I have described myself as a right leaning centrist and even used to call this blog a commonsense conservative. During the Trump era, conservatives moved to the right in a way that made me uncomfortable with that title, and I changed the name to what you see here, the card-carrying centrist. It was not intended to signal a change of positions – until today.
In all my years writing and thinking about politics and policy, I have stayed away from second amendment issues. I was not raised in a gun culture home and went shooting a few times and really hated it. Guns never found an exciting spot in my imagination. That being said, my position as a commonsense conservative often put me in discussion with second amendment proponents and in general, I supported their positions. Unlike a lot of other controversial issues, gun rights are clearly mentioned in the constitution, and that carried a lot of weight for me. I also noted that the places with the toughest gun laws, like Chicago, also had the highest instances of gun violence leading me to conclude that gun control laws hurt the good guys and did nothing to stop the bad guys.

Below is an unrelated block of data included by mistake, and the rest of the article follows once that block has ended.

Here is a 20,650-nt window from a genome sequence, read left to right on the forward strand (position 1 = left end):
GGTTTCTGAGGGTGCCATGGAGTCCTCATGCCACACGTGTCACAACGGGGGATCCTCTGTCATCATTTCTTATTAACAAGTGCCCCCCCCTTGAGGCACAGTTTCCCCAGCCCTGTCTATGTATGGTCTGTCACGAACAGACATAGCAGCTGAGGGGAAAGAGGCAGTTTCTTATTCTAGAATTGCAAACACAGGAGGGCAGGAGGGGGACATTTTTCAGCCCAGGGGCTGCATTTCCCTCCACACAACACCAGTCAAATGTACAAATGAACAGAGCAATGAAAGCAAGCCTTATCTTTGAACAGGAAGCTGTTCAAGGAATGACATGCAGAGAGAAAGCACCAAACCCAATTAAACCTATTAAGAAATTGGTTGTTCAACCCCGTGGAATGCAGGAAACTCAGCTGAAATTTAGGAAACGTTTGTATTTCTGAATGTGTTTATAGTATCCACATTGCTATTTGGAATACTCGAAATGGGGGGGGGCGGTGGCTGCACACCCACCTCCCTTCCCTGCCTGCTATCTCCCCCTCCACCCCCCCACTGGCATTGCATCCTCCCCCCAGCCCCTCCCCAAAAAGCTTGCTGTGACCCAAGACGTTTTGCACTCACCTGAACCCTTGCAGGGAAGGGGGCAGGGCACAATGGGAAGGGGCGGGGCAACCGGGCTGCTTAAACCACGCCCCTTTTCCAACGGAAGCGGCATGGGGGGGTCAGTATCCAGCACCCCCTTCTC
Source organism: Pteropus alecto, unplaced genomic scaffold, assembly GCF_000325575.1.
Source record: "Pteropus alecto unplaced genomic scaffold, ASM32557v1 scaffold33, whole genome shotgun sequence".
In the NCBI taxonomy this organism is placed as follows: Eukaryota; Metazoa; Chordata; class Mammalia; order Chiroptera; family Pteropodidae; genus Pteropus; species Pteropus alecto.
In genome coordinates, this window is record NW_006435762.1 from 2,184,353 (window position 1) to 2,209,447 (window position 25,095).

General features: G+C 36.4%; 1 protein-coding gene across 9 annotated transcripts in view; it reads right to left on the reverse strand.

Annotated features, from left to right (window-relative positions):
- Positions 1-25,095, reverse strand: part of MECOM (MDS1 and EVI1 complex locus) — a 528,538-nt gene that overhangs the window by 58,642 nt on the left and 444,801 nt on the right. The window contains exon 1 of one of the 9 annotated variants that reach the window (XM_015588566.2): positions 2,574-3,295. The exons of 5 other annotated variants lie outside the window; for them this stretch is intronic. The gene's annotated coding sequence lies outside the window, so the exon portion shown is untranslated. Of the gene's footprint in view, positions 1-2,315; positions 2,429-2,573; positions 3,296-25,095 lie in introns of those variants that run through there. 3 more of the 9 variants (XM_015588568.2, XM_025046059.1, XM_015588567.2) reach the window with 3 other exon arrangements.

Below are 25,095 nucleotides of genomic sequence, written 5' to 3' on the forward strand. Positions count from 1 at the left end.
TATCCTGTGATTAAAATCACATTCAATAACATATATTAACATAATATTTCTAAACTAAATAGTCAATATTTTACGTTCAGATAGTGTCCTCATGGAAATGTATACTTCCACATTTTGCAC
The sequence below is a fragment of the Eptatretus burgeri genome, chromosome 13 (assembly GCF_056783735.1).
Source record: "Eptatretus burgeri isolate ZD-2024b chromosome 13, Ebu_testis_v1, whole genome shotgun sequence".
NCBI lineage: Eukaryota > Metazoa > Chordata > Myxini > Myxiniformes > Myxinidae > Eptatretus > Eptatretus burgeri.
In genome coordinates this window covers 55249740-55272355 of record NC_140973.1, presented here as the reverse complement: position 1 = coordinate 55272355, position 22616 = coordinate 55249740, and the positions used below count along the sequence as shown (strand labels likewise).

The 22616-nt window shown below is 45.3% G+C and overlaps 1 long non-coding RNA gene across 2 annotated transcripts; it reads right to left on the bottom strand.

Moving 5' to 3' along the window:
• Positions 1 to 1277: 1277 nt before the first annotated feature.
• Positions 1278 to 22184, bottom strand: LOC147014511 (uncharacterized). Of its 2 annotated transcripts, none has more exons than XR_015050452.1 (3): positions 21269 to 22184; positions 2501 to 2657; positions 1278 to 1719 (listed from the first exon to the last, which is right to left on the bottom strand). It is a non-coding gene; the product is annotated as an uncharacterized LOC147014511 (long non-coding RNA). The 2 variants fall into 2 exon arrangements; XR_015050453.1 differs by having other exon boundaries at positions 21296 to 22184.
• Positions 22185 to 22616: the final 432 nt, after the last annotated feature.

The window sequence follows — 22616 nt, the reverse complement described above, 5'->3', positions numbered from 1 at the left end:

Well, let me tell you dear readers, my opinion has changed. Following three mass shooting in the last two weeks, we need to take some serious action to reduce the easy availability of guns – particularly to young and mentally troubled people. There are a number of steps that make sense and I recommend all of them as listed below.
First, background checks need to be intense. It should be harder to own a gun than it is to drive a car. In addition to mental health and criminal records, a gun license application should require interviews or letters of recommendation confirming that the applicant is capable of responsible gun ownership. As a friend said about the Uvalde shooting Tuesday, “Somebody in that dude’s family knew that him having a gun was a bad idea.” We have to try to unearth those sources before handing out weapons.